The progress and results can be seen in figure1.  

Summary of progress in improving policies enabling access to efficient and low-GWP equipment, and Kigali Amendment ratification

Although the Kigali Network itself cannot claim being the sole responsible for the rapid and positive evolvement of Brazilian regulatory framework for residential air conditioning sector, with improvements in energy performance indicators and labelling, including the integration of the transition to lower global warming potential refrigerants, and the Kigali Amendment ratification process, it had an important role in:

  • Pressuring for more transparency and the use of technical evidence/ assessment studies in the revision processes and pushing for studies that reflect local circumstances, and strengthening capacities at national universities (Melo et al. 2022)[25]
  • Bringing data that allowed the comparison between Brazilian AC market and other key markets, and, thus, reinforcing the need to a more rigorous revision of energy efficiency domestic regulation
  • Pointing out the inter-relation between energy efficiency and the Kigali Amendment implementation
  • Bringing awareness of the need to speed up ratification of the Kigali Amendment to Brazilian Congress.

The work in partnership brought to ICS the “K-CEP Strongest Collaborators Award” awarded by the Kigali Cooling Efficiency Programme in 2021[26].

The Kigali Network continues its work focusing on achieving Kigali ratification in 2022 and working to support the continuous enhancement of energy efficiency standards and labels programmes (mandatory and voluntary) in order to bring to consumers the appliances in Refrigeration and Air-Conditioning sectors that can save energy and are climate friendly, and at a price they can afford.

Suely Machado Carvalho

Dr. Carvalho is a Physicist with a PhD from Purdue University, USA with over 35 -year experience in climate and ozone layer protection, assisting developing countries to set policies and programmes to protect the environment, while fostering market transformation to energy efficient technologies. Dr. Carvalho was director of Technology Transfer at the São Paulo State Environment Protection Agency (CETESB) in Brazil and director of the Montreal Protocol and Chemicals Unit at the United Nations Development Programme (UNDP) in New York. Currently, Dr. Carvalho is a senior expert member of the Technology and Economic Assessment Panel, TEAP, and senior technical adviser on Montreal Protocol and related climate policies and programmes for the Kigali Network.

Kamyla Borges Cunha

Kamyla holds a bachelor’s degree in law from the USP Law School, a master’s and a doctorate in Energy Systems Planning from the Unicamp School of Mechanical Engineering, with a research focus on Brazil’s role in international negotiations on global climate change. She was a professor in chemical engineering and environmental science courses at UNIFESP/Diadema. At iCS she worked, from 2017 to 2021, in the coordination of the Kigali Project, whose focus is to promote increased energy efficiency with the transition to lower GWP refrigerants in the air conditioning sector in Brazil. Between 2019 and 2021, she also coordinated the iCS Energy Efficiency initiative. Currently, she is dedicated to the topic of food systems as part of the Land Use and Food Systems portfolio.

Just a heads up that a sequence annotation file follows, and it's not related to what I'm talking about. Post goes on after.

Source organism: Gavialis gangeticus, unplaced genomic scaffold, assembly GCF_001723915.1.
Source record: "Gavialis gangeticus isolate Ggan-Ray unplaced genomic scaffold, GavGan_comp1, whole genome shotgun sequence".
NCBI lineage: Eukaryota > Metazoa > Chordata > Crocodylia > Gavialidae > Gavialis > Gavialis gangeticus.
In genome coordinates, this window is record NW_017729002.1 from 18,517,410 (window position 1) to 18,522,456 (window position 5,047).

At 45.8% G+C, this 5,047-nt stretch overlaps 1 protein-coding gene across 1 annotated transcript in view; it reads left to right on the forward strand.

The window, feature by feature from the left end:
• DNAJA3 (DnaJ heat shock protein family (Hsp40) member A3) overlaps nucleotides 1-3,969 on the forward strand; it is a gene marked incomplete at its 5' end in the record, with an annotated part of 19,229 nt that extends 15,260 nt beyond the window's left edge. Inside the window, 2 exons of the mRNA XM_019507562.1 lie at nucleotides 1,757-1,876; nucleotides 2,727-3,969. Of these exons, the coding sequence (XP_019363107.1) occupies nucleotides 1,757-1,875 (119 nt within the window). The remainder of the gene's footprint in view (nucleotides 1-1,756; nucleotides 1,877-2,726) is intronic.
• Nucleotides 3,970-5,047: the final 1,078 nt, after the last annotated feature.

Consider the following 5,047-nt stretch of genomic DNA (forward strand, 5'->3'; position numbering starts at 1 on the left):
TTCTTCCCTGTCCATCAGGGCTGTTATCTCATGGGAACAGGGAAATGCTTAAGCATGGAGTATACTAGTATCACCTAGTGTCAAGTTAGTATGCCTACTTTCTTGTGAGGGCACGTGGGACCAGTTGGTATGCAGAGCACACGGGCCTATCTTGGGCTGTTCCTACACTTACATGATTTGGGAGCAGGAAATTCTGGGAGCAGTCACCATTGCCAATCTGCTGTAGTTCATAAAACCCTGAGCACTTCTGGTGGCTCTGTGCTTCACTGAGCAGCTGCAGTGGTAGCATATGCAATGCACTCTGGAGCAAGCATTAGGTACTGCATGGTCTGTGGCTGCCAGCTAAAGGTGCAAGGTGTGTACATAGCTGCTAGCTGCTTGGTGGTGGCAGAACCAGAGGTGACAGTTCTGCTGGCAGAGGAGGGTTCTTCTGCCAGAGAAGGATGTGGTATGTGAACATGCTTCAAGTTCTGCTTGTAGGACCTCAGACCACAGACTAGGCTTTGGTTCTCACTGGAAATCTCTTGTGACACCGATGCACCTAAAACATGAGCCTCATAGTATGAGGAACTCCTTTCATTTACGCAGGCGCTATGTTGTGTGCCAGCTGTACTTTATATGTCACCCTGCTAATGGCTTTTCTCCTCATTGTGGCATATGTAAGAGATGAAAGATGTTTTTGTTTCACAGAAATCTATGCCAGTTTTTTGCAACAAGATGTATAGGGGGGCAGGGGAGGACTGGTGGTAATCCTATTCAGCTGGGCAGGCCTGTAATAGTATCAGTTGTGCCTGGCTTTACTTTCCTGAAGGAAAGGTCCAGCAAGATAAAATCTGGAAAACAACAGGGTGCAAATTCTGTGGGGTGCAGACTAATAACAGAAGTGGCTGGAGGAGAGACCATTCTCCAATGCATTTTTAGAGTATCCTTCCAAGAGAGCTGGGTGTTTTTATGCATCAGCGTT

Rodolfo Gomes

Rodolfo Gomes is a mechanical engineer with a master degree in energy systems planning from State University of Campinas (Unicamp), Brazil, with over 20-year experience in energy efficiency and renewable energy policies. Rodolfo Gomes is researcher and executive-director of the NGO International Energy Initiative in Brazil and currently the coordinator of the Kigali Network, a group of civil society organizations working to guarantee that the Kigali Amendment implementation in Brazil is done adopting energy-efficient technologies while phasing down HFCs.


[1] Dr. Carvalho, Senior Adviser, Kigali Project, ICS.

[2] Dr. Kamyla Borges Cunha, Kigali Project Coordinator, ICS.

[3] Mr. Rodolfo Gomes, Executive Director, International Energy Initiative, IEI, Brazil.



[6] Institute for Governance & Sustainable Development (IGSD),

[7] Andersen S.O., Ferris R., Picolotti R., Zaelke D., Carvalho S., & Gonzalez M. (2018) Defining the Legal and Policy Framework to Stop the Dumping of Environmentally Harmful Products | Duke Environmental Law & Policy Forum, Duke Environmental Law & Policy Forum 29 (1): 1–48.


[9] As of 23 May 2022, Brazil has not ratified the Kigali Amendment to the Montreal Protocol (







[16] BRACIER. “Uso de Etiquetas de Consumo de Energia Gera Economia de R$ 2.9 Bi em Dez Anos” 2015.


[18] The Kigali project funding ended in 2021. The International Energy Initiative-Brazil (IEI-Brazil) is since the new national coordinator of the Kigali Network (Rede Kigali)







[25] Conrado Melo, Kamyla Borges Cunha and Gabriela Piovesan Suárez. “MEPS for air conditioners in Brazil: Regulatory developments and future perspectives”. Renewable and Sustainable Energy Reviews, Vol 163, July 2022.

[26] Volume 3: Decision XXXIII/5 – Continued provision of information on energy-efficient and low-global-warming-potential technologies, May 2022. Technology and Economic Assessment Panel (TEAP). Suely Carvalho, Omar Abdelaziz, and Ashley Woodcock, co-chairs Energy Efficiency Task Force. Chapter 9.5.